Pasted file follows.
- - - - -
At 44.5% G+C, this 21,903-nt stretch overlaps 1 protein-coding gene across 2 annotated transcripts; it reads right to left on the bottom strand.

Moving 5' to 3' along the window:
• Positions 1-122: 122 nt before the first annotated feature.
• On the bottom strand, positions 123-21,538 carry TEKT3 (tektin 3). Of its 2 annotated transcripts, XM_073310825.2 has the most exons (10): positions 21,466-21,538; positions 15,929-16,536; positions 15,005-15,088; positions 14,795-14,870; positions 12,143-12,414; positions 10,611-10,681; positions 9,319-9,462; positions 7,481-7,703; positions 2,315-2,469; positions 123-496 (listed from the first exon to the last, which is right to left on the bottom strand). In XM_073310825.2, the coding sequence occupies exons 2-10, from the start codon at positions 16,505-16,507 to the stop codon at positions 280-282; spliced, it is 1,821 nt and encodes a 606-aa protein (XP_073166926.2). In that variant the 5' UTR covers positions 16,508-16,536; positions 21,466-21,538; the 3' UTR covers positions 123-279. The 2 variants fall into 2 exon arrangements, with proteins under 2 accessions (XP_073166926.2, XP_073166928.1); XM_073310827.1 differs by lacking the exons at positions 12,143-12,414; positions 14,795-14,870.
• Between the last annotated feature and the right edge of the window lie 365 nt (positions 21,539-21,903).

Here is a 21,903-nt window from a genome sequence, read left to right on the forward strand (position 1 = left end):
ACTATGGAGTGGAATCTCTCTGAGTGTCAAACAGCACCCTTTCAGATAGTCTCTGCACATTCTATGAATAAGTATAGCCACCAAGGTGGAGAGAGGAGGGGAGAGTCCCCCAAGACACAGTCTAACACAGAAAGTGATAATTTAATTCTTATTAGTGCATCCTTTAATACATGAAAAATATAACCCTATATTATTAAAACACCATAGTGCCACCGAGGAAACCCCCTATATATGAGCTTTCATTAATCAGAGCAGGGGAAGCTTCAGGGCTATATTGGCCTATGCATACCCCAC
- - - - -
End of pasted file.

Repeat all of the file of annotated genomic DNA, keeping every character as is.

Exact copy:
At 44.5% G+C, this 21,903-nt stretch overlaps 1 protein-coding gene across 2 annotated transcripts; it reads right to left on the bottom strand.

Moving 5' to 3' along the window:
• Positions 1-122: 122 nt before the first annotated feature.
• On the bottom strand, positions 123-21,538 carry TEKT3 (tektin 3). Of its 2 annotated transcripts, XM_073310825.2 has the most exons (10): positions 21,466-21,538; positions 15,929-16,536; positions 15,005-15,088; positions 14,795-14,870; positions 12,143-12,414; positions 10,611-10,681; positions 9,319-9,462; positions 7,481-7,703; positions 2,315-2,469; positions 123-496 (listed from the first exon to the last, which is right to left on the bottom strand). In XM_073310825.2, the coding sequence occupies exons 2-10, from the start codon at positions 16,505-16,507 to the stop codon at positions 280-282; spliced, it is 1,821 nt and encodes a 606-aa protein (XP_073166926.2). In that variant the 5' UTR covers positions 16,508-16,536; positions 21,466-21,538; the 3' UTR covers positions 123-279. The 2 variants fall into 2 exon arrangements, with proteins under 2 accessions (XP_073166926.2, XP_073166928.1); XM_073310827.1 differs by lacking the exons at positions 12,143-12,414; positions 14,795-14,870.
• Between the last annotated feature and the right edge of the window lie 365 nt (positions 21,539-21,903).

Here is a 21,903-nt window from a genome sequence, read left to right on the forward strand (position 1 = left end):
ACTATGGAGTGGAATCTCTCTGAGTGTCAAACAGCACCCTTTCAGATAGTCTCTGCACATTCTATGAATAAGTATAGCCACCAAGGTGGAGAGAGGAGGGGAGAGTCCCCCAAGACACAGTCTAACACAGAAAGTGATAATTTAATTCTTATTAGTGCATCCTTTAATACATGAAAAATATAACCCTATATTATTAAAACACCATAGTGCCACCGAGGAAACCCCCTATATATGAGCTTTCATTAATCAGAGCAGGGGAAGCTTCAGGGCTATATTGGCCTATGCATACCCCAC